The Weird Sisters by Eleanor Brown, A Book Review
Most of us are aware of at least some of the personality traits that come with birth order. The oldest often assumes more responsibility as a child, the middle often feels like they need more attention, the youngest often seems to be more doted upon. The Weird Sisters embraces, among other topics, the topic of birth order as it shares the life of three sisters in small town Barnwell, Ohio.
Eleanor Brown’s first novel's title does not reference weird as you and I might think when we first see the book. As a matter of fact, the sisters are not weird at all. Brown’s meaning is as in wyrd from old English. Fate or fated. Destined, which sort of suits the book given the presence of William Shakespeare’s books throughout the story line though that difference was not obvious to me when I picked up the book.
The oldest sister in the trio is the stereotypical eldest sibling. She is a reliable, predictable woman who held a caretaker role over her sisters when they were all children and, though now a successful math professor, never left their hometown and never gave up her role as family caretaker.
The middle sister is a woman who wants to impress, throwing herself into everything she does with gusto in an attempt to stand out and be noticed. Sound familiar? She has a successful career in New York City but is fast-living and promiscuous and, underneath all of her expensive veneer, is ashamed of who she has become. Her failed attempts to maintain her lifestyle has her packing her designer goods and heading for home.
The youngest sister, the stereotypical spoiled younger sibling, is a real vagabond. She floats from experience to experience, town to town, job to job and cannot figure out what she wants to do with her life. Events in her world have her grabbing her backpack and heading for home, too.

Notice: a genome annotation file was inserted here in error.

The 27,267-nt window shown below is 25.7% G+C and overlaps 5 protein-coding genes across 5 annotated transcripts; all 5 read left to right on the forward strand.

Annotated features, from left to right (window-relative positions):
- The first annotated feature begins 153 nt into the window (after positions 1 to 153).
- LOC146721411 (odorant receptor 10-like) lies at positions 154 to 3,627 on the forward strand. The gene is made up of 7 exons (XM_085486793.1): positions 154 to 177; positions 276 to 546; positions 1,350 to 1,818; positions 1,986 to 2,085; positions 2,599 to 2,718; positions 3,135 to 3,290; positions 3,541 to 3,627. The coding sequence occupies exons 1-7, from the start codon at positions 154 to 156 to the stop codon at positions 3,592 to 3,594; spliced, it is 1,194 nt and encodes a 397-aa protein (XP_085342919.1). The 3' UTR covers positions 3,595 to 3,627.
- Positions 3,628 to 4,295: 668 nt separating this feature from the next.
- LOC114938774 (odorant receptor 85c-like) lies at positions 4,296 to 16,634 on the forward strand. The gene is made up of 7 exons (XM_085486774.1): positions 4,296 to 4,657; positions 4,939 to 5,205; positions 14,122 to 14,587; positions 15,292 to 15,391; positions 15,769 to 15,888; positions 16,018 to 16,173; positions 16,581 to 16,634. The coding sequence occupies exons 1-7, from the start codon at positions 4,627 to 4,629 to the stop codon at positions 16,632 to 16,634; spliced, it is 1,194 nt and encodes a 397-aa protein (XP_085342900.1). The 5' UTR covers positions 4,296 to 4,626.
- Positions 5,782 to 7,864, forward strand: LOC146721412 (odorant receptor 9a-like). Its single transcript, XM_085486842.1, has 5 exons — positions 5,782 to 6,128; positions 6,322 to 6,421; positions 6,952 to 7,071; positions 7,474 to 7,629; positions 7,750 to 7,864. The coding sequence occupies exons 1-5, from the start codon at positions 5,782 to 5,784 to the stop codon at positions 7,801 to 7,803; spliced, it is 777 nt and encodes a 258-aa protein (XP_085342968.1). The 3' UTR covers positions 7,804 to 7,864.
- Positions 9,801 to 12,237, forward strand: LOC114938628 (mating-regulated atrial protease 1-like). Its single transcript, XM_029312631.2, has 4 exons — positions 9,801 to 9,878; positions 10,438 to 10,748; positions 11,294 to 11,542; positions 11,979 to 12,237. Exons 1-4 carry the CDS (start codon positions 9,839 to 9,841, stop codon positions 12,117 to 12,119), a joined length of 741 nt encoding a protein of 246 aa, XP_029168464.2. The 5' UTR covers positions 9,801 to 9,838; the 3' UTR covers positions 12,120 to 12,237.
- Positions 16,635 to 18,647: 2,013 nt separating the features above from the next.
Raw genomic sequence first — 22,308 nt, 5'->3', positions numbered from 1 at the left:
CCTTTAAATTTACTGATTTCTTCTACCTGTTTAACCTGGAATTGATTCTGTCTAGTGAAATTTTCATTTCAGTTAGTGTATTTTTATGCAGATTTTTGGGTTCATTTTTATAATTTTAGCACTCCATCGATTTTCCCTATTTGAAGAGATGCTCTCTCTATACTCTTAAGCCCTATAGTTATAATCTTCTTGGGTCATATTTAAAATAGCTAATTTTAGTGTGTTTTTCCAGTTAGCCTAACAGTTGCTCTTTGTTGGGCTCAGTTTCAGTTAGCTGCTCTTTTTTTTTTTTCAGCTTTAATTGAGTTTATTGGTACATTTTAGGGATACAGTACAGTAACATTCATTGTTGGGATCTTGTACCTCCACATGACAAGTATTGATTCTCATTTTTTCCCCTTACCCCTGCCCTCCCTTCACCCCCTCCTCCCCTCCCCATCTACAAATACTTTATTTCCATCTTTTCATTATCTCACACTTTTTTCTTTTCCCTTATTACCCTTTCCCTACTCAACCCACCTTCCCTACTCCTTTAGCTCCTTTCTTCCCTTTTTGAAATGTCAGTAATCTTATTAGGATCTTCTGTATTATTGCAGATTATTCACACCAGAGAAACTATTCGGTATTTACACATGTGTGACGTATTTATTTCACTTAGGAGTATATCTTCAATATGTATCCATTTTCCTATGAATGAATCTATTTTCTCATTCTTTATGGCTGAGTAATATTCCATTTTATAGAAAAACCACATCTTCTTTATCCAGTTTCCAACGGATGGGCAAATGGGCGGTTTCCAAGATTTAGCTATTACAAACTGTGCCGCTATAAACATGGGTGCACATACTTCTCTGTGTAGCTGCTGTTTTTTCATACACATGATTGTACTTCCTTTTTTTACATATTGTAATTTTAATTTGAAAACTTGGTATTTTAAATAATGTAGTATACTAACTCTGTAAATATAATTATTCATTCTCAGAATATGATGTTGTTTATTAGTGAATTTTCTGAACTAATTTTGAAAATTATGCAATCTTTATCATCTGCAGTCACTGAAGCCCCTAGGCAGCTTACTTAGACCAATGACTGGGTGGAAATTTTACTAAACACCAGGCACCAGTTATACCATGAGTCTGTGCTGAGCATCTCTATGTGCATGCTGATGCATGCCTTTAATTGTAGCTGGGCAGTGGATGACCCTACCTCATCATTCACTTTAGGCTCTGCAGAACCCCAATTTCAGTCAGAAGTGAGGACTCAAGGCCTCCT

Their father is a famed Shakespearean professor who cannot keep his head out of a book for a minute and their mom is equally obsessed with and distracted by books. Growing up, the family did not own a television. Instead, reading was their source of entertainment. Everyone in the family embraced the love of books and became avid readers though as adults some of them did not want the world to know that fact. Brown’s interwoven references to and quotes from William Shakespeare are interesting but will not in any way take away from your enjoyment of this book if you are not a fan of his writings.
Coincidentally, the sisters return home at a time when their mother is suffering through a cancer diagnosis and the resultant treatments. While helping to look after her, there is a whole lot of learning and growth done by all three. They learn who they are and who they want to be as well as to trust in themselves and in each other. You will have to read the book if you want to find out whether or not they stay at home or pursue lives outside of Barnwell.
Obviously, one of the strong themes in this book is that of birth order. The New York Times says the book seems drawn from a Sociology of the Family textbook, which made me smile because yes, I thought that when I was reading the book. It does include some of the stereotypes of birth order. Other themes include coming of age, boomerang children, family conflict and love.
There is no violence and minimal foul language in this book. There is however, sex and adultery as well as drug and alcohol use though I believe that they are presented in a manner that is not offensive. They are an important part of the story of these women who are trying to find themselves.
The Weird Sisters is an entertaining novel and HIGHLY RECOMMENDED by me. It is my first book by Eleanor Brown, a New York Times, national and international bestselling author and it will not be my last. You can buy your copy or read more about it on Amazon by clicking right here.
Be sure to let us know if you have read it or if you will be reading it and, of course, what you thought of it.
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